ATLANTA - UPDATE: The boil water advisory has been lifted.
Much of metro Atlanta is experiencing a water outage and a boil water advisory is in effect for the city of Atlanta.
Atlanta Watershed said the outage is citywide and also affects those customers in DeKalb County that are serviced by Atlanta Watershed.
The watershed commissioner said the boil advisory could last until Tuesday afternoon.
The outage was caused by a failure at the water plant. Here is a map outlining the areas that are under the boil water advisory.
BOIL WATER ADVISORY UPDATE: The areas outlined in the map below, are considered to be affected by @ATLWatershed's Boil Water Advisory. This advisory will continue until further notice. Follow this thread for updates as they become available. pic.twitter.com/6LC9oeoyZP— Atlanta Watershed (@ATLWatershed) December 3, 2018
The department said it mistakenly sent an alert earlier Monday to Cobb, Gwinnett and DeKalb counties, but the advisory only impacts the areas in the map above.
Georgia State University tweeted that its downtown buildings were experiencing water outages just after 11 a.m., but service was restored 30 minutes later.
Until water is restored, Atlanta Public Schools said it will have bottled water and pre-packaged meals at all impacted schools. They're also asking parents to send their children to school with water.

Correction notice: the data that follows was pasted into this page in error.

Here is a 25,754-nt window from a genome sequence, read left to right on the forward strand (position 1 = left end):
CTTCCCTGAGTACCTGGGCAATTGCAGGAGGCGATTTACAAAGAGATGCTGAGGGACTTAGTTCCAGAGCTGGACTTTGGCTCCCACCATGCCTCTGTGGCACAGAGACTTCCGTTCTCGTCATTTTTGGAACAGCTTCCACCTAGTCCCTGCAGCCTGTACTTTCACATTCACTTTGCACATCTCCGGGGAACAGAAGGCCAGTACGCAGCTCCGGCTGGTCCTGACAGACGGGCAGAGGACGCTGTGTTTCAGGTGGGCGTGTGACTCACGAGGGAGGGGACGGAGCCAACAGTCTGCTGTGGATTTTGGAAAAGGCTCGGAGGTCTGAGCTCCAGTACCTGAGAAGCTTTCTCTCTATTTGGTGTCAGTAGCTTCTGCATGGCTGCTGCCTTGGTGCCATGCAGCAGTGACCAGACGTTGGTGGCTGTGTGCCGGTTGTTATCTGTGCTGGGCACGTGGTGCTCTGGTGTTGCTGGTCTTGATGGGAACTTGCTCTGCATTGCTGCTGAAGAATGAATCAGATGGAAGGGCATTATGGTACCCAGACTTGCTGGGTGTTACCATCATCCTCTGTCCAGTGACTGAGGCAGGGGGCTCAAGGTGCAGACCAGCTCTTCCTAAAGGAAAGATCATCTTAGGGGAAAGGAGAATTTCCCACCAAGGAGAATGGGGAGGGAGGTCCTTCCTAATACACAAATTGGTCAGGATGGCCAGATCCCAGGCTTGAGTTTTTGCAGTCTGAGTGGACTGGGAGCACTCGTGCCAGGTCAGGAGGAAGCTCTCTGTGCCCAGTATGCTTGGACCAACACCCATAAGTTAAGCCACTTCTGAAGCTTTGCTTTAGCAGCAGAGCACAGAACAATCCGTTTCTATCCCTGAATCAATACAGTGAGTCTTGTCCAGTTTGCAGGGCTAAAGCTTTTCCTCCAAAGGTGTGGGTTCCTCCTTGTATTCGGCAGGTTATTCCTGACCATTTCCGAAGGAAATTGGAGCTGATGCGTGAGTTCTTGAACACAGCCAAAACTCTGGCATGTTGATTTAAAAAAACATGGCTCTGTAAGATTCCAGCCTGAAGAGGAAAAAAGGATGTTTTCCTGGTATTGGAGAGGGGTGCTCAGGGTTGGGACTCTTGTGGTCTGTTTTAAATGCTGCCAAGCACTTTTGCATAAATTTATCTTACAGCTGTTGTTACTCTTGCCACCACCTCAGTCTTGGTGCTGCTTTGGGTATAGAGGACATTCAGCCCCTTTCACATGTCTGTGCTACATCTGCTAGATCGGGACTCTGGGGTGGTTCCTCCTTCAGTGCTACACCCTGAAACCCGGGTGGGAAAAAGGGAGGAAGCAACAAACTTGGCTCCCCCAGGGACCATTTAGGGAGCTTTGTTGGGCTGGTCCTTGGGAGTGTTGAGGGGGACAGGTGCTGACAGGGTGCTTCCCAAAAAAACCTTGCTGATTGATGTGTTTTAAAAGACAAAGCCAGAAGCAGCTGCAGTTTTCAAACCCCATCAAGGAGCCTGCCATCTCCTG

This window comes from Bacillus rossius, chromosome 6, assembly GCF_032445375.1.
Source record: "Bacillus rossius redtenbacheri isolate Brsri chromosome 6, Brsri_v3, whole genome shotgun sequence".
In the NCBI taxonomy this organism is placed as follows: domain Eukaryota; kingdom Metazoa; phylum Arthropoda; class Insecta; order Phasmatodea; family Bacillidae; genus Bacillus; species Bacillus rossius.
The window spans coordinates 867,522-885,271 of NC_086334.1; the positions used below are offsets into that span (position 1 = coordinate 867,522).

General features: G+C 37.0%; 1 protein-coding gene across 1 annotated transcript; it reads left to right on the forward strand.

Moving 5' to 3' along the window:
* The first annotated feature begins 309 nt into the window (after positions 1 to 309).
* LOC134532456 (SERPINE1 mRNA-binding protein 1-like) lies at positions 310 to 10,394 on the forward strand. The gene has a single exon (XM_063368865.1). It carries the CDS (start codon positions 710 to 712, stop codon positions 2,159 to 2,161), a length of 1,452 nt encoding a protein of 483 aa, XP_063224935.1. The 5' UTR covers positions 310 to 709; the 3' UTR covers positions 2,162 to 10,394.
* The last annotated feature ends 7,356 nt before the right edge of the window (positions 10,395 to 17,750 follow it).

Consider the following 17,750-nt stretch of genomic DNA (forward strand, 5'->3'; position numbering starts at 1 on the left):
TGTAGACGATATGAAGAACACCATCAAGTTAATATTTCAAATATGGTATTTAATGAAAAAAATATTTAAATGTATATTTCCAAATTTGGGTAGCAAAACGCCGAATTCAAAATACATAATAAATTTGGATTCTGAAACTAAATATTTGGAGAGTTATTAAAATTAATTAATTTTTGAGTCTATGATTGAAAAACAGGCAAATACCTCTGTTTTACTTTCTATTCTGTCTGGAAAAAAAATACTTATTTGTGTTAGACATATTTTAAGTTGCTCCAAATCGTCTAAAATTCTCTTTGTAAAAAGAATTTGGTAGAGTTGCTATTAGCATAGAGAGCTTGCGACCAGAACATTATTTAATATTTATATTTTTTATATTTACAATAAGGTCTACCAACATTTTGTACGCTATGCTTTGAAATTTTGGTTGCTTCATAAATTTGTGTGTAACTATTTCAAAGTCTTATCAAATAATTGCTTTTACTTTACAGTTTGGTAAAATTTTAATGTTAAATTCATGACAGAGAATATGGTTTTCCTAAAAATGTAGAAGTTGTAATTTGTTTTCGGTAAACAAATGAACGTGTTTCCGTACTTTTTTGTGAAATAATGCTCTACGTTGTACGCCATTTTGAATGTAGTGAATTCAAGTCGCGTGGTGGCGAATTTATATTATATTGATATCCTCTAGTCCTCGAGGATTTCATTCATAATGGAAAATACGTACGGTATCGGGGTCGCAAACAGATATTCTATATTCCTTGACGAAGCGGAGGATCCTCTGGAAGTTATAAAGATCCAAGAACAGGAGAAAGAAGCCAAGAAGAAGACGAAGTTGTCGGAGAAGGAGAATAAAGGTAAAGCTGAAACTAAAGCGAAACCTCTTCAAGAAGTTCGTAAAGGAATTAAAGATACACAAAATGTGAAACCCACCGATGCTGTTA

The city of Atlanta Watershed Management website is experiencing technical difficulties due to high-volume traffic during the water pressure incident.
The city of Atlanta issued an alert on temporary low-water pressure issues.
Due to a control issue at the Hemphill Pump Station, the Hemphill Zone was experiencing no water and very low pressures throughout the zone.
Due to a control issue at the Hemphill Pump Station, the Hemphill Zone is experiencing no water and low pressures throughout the zone. @ATLWatershed has called for immediate water restriction to allow the pressure to rebuild in the system. A Boil Water Advisory is in effect. pic.twitter.com/2uBzuOQJ5R— Atlanta Watershed (@ATLWatershed) December 3, 2018
The Department of Watershed Management called for immediate water restriction to allow the pressure to rebuild in the system once the pumps are restored to service.
According to the city of Atlanta's website, Hemphill supplies approximately 65 percent of all drinking water consumed by Atlanta residents.
The city’s oldest and largest water treatment facility, Hemphill produces more than 136 million gallons of water daily for distribution to residential, commercial, and industrial customers within the city of Atlanta, portions of Fulton County south of the Chattahoochee River and south Fulton County.
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